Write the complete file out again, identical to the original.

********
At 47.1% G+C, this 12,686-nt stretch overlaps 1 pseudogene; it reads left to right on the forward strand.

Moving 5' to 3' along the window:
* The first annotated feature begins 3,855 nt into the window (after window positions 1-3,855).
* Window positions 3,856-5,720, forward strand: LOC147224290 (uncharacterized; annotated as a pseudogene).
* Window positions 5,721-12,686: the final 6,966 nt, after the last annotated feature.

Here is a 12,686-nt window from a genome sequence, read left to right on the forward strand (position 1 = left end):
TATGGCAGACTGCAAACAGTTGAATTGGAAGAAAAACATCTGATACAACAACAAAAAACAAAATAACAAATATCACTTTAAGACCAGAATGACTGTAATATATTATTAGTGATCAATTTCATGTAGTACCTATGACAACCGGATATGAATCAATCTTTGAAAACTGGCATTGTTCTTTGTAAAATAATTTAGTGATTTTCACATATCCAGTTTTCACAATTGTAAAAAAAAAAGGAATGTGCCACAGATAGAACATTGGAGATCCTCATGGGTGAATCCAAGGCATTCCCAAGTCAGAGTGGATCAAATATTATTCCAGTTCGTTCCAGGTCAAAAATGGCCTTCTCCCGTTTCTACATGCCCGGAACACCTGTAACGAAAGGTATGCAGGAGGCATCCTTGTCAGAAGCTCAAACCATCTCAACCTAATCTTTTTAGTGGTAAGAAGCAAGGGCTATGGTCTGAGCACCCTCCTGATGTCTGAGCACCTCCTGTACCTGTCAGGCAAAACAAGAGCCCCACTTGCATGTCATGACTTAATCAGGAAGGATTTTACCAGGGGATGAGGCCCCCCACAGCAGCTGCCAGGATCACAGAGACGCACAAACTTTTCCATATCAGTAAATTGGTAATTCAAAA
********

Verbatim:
At 47.1% G+C, this 12,686-nt stretch overlaps 1 pseudogene; it reads left to right on the forward strand.

Moving 5' to 3' along the window:
* The first annotated feature begins 3,855 nt into the window (after window positions 1-3,855).
* Window positions 3,856-5,720, forward strand: LOC147224290 (uncharacterized; annotated as a pseudogene).
* Window positions 5,721-12,686: the final 6,966 nt, after the last annotated feature.

Here is a 12,686-nt window from a genome sequence, read left to right on the forward strand (position 1 = left end):
TATGGCAGACTGCAAACAGTTGAATTGGAAGAAAAACATCTGATACAACAACAAAAAACAAAATAACAAATATCACTTTAAGACCAGAATGACTGTAATATATTATTAGTGATCAATTTCATGTAGTACCTATGACAACCGGATATGAATCAATCTTTGAAAACTGGCATTGTTCTTTGTAAAATAATTTAGTGATTTTCACATATCCAGTTTTCACAATTGTAAAAAAAAAAGGAATGTGCCACAGATAGAACATTGGAGATCCTCATGGGTGAATCCAAGGCATTCCCAAGTCAGAGTGGATCAAATATTATTCCAGTTCGTTCCAGGTCAAAAATGGCCTTCTCCCGTTTCTACATGCCCGGAACACCTGTAACGAAAGGTATGCAGGAGGCATCCTTGTCAGAAGCTCAAACCATCTCAACCTAATCTTTTTAGTGGTAAGAAGCAAGGGCTATGGTCTGAGCACCCTCCTGATGTCTGAGCACCTCCTGTACCTGTCAGGCAAAACAAGAGCCCCACTTGCATGTCATGACTTAATCAGGAAGGATTTTACCAGGGGATGAGGCCCCCCACAGCAGCTGCCAGGATCACAGAGACGCACAAACTTTTCCATATCAGTAAATTGGTAATTCAAAA